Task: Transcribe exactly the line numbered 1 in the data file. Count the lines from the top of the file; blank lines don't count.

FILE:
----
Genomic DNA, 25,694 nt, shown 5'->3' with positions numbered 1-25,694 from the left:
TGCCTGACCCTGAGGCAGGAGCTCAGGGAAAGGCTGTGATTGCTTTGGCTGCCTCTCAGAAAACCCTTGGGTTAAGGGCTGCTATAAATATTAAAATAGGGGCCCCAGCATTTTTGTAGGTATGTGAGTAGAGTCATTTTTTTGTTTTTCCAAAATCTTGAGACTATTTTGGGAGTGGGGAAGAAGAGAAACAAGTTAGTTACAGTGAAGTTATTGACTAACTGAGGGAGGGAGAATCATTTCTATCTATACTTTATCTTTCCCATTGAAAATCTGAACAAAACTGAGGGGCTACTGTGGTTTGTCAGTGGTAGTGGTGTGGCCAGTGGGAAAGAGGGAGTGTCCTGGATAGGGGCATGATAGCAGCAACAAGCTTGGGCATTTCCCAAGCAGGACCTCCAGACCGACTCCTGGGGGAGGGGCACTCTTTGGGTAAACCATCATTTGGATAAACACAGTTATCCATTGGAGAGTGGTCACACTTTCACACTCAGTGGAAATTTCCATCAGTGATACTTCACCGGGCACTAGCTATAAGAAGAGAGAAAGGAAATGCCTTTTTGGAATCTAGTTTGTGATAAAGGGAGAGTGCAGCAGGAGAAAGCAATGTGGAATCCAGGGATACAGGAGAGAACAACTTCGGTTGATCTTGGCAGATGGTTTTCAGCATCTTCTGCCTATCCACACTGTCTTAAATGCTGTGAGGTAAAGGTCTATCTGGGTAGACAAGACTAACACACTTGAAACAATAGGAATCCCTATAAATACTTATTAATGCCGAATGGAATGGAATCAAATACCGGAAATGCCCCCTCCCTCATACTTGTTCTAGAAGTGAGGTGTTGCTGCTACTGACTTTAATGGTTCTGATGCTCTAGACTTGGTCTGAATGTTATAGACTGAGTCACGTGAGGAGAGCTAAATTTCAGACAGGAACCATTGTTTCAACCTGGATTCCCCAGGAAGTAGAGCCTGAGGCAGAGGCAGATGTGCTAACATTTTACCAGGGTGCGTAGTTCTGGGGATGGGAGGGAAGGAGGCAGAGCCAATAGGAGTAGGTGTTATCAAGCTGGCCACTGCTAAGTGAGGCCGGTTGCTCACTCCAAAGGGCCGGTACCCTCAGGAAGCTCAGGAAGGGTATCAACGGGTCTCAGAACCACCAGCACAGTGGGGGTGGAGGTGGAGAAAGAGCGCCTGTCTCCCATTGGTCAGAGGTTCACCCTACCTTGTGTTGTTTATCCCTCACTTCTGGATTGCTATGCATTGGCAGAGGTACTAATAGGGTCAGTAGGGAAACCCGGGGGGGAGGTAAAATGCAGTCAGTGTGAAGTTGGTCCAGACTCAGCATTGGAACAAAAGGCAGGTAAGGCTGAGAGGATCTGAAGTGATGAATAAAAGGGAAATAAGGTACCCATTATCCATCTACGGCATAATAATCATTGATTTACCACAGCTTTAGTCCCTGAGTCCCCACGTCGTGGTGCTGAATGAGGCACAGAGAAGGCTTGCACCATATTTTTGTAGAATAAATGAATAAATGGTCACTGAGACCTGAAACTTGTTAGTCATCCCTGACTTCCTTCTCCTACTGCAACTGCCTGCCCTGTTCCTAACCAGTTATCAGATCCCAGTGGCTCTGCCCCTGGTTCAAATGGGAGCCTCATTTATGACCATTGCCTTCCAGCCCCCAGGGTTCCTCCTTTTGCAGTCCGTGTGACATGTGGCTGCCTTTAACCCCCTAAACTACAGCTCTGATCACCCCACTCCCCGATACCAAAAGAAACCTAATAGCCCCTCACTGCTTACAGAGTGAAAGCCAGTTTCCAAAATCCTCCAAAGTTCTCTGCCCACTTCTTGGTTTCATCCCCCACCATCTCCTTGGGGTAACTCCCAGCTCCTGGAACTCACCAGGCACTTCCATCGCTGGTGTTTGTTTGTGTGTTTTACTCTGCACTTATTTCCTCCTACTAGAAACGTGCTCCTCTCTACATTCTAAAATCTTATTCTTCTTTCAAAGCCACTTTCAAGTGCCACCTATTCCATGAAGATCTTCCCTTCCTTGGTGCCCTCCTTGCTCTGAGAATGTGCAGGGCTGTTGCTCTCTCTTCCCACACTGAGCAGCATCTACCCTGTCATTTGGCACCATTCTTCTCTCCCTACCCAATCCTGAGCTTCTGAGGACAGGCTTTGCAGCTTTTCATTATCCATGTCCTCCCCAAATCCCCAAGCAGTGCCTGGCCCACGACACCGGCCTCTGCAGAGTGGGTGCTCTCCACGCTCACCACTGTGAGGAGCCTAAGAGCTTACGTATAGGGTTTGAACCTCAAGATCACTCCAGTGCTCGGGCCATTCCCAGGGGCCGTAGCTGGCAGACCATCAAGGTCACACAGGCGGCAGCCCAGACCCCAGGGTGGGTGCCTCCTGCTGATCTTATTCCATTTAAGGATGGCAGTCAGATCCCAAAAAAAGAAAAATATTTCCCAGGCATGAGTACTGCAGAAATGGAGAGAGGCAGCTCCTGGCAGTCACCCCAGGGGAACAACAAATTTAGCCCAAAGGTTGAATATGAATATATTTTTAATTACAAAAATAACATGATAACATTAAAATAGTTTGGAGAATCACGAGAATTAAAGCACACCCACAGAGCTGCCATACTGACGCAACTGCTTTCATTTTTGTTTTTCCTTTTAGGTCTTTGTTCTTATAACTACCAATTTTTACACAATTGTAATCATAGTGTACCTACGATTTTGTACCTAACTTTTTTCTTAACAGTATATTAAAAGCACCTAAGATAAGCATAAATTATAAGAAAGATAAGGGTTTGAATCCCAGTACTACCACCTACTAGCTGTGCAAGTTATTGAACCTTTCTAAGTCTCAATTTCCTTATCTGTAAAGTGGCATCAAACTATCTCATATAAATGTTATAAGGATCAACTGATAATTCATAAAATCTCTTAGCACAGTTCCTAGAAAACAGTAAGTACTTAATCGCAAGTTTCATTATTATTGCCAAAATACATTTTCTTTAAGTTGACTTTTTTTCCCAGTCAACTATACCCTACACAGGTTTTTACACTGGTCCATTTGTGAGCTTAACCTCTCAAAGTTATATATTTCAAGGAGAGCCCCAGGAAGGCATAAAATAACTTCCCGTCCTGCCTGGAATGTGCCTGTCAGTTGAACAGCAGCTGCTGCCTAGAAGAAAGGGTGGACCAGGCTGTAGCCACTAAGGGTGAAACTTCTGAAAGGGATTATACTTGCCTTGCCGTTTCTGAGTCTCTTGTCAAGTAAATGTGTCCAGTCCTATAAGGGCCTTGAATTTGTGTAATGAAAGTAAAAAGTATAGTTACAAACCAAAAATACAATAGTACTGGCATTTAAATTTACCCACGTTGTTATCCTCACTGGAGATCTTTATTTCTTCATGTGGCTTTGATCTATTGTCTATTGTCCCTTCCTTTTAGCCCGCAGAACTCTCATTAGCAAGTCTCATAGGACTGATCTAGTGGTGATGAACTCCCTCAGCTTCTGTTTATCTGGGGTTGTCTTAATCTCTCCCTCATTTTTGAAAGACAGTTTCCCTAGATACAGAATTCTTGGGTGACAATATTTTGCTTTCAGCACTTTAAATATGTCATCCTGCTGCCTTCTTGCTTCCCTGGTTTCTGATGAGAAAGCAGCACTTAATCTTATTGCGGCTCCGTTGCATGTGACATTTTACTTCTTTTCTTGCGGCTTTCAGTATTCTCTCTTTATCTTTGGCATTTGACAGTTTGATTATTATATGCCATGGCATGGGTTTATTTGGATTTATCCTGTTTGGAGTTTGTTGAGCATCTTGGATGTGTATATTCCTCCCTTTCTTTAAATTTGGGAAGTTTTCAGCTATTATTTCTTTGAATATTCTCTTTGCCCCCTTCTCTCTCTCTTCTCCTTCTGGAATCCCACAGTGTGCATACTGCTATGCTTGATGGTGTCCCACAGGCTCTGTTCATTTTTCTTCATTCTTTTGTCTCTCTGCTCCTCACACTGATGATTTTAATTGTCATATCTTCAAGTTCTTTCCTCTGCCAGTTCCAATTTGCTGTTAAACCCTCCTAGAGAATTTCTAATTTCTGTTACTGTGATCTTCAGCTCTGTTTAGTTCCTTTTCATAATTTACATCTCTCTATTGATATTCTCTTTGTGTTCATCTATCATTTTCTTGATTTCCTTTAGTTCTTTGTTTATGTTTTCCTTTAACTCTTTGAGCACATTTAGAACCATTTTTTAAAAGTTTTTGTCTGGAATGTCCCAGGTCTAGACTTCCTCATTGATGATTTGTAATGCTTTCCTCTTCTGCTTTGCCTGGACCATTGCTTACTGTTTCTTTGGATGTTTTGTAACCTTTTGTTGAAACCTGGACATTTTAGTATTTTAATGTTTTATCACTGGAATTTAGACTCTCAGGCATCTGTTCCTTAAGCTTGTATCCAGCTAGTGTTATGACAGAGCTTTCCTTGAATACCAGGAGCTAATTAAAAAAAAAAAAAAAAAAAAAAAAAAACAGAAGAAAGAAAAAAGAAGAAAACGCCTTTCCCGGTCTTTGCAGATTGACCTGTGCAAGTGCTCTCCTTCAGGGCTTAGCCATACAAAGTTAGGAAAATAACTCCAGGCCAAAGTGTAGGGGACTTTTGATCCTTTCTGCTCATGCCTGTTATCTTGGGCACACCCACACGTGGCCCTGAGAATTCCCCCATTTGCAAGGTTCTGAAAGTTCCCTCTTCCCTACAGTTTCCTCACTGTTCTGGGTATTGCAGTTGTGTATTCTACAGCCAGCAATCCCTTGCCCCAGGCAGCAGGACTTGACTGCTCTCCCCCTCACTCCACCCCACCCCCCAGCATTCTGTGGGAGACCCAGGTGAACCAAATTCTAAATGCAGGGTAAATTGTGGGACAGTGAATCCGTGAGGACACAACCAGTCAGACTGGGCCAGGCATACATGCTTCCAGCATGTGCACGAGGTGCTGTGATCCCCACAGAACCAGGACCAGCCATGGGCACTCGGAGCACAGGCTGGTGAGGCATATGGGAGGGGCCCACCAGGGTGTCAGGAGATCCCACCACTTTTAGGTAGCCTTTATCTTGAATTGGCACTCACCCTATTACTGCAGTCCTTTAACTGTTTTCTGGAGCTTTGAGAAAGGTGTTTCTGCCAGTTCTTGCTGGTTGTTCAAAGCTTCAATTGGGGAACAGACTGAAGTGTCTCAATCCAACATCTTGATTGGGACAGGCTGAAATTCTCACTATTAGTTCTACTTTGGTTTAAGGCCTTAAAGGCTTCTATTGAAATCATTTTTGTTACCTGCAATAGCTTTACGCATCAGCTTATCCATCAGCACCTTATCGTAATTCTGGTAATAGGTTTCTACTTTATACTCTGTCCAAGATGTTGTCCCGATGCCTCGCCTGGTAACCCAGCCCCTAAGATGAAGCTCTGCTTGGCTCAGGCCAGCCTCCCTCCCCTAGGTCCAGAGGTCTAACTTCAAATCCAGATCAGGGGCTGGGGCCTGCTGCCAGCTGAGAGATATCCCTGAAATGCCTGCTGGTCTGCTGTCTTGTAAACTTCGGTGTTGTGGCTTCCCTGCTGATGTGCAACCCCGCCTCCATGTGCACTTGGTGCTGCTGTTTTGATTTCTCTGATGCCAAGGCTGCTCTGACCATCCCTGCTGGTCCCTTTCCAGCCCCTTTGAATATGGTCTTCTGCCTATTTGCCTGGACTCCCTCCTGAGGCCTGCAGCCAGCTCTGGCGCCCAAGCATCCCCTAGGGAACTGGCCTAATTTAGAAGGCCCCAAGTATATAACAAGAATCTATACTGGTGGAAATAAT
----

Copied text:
Genomic DNA, 25,694 nt, shown 5'->3' with positions numbered 1-25,694 from the left: